August 14, 2008
Beach Alert As Jellyfish With Deadly Sting Found Off Coast
Beachgoers are being put on alert after a swarm of a huge, deadly species of tropical jellyfish arrived in British waters.
Some 18 Portuguese Man o' War have been found off South West beaches in the past seven days. This compares to just six recorded here since 2003.
One seven-year-old boy needed hospital treatment after he was badly stung on the leg by a baby fish.
The creatures have one metre long tentacles that carry a poisonous sting which causes excruciating pain and can even trigger fatal anaphylactic shocks.
The fish are normally found in the Caribbean but have been swept thousands of miles towards Britain by recent strong south westerly winds.
In Devon, four dead creatures have been found washed up on beaches at Bigbury and Wenbury near Plymouth, Salcombe Regis, near Sidmouth, and Smuggler's Cove at Dawlish while one has been found near Lands' End, Cornwall, and another off the Isle of Wight.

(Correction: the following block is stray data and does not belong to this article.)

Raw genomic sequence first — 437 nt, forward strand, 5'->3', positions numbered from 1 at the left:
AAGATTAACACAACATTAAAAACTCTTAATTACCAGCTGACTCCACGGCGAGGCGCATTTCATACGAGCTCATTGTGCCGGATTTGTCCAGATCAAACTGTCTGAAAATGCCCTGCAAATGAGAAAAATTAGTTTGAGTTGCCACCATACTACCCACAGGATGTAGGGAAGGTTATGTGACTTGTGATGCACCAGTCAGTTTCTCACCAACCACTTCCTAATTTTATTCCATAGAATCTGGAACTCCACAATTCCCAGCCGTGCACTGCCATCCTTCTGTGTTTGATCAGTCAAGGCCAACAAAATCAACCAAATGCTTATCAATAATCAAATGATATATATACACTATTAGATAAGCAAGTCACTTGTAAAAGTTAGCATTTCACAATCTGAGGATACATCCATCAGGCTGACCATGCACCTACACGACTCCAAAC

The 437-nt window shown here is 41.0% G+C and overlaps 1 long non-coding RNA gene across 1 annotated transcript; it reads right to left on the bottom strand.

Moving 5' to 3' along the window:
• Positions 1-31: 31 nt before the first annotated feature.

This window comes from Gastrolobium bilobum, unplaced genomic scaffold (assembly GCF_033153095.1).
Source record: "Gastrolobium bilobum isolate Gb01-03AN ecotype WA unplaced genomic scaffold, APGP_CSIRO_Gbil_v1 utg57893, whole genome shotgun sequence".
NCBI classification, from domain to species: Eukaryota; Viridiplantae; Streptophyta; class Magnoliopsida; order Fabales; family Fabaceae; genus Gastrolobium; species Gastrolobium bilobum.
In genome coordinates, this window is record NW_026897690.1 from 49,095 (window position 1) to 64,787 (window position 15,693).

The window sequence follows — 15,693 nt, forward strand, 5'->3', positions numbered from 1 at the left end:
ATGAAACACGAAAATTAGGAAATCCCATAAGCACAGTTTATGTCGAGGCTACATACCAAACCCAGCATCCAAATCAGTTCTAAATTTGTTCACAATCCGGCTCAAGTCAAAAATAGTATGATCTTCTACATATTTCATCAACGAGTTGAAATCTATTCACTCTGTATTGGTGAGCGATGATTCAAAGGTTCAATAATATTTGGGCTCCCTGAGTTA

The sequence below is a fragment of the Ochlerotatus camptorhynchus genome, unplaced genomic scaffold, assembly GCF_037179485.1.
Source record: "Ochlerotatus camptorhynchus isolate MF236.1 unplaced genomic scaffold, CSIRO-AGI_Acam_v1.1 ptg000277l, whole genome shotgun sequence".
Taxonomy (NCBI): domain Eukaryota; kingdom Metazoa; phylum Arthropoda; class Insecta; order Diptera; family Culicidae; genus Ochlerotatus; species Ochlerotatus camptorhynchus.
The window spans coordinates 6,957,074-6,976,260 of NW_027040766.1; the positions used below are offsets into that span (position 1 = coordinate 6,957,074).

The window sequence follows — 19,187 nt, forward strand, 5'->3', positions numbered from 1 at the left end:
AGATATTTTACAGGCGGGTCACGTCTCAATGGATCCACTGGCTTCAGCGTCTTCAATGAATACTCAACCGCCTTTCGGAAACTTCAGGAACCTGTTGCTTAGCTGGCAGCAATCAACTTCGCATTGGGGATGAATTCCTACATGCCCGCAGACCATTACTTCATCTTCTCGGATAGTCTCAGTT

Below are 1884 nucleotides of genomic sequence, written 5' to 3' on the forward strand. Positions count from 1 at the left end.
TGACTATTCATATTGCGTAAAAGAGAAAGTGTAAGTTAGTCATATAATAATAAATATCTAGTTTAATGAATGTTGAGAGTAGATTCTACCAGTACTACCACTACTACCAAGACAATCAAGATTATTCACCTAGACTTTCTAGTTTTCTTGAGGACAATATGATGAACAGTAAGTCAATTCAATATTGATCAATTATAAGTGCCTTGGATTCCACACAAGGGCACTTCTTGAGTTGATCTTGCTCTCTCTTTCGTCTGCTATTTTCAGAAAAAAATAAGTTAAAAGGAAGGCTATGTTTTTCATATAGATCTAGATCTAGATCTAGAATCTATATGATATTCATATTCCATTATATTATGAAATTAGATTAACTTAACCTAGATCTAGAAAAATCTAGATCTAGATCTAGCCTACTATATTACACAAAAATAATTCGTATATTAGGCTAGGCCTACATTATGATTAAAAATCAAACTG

In Dorset, 12 have been found in the sea since last Thursday, including the one that stung the young boy at Charmouth.
Julie Hatcher, of the Dorset Wildlife Trust said: "It is very rare to have them here and now we have had 11 within a week. Anybody who finds them should stay clear and report them to us. It is best not to touch them."
The Portuguese Man o' War fish have a sausage-shaped transparent body that floats on the water while underneath they have long, blue tentacles that carry a very potent poison.
Peter Richardson, of the Marine Conservation Society, warned people to stay clear .
He said: "There have been some fatalities in the past but none in the UK.
"They are very attractive creatures. They have bright purple or blue bodies that look like a balloon and hanging from them are what look like streamers. But those streamers are tentacles that carry a cocktail of toxins.
"Children in particular are at risk. Beach users should be aware that these animals can present a serious threat," he said.
(c) 2008 Western Morning News, The Plymouth (UK). Provided by ProQuest LLC. All rights Reserved.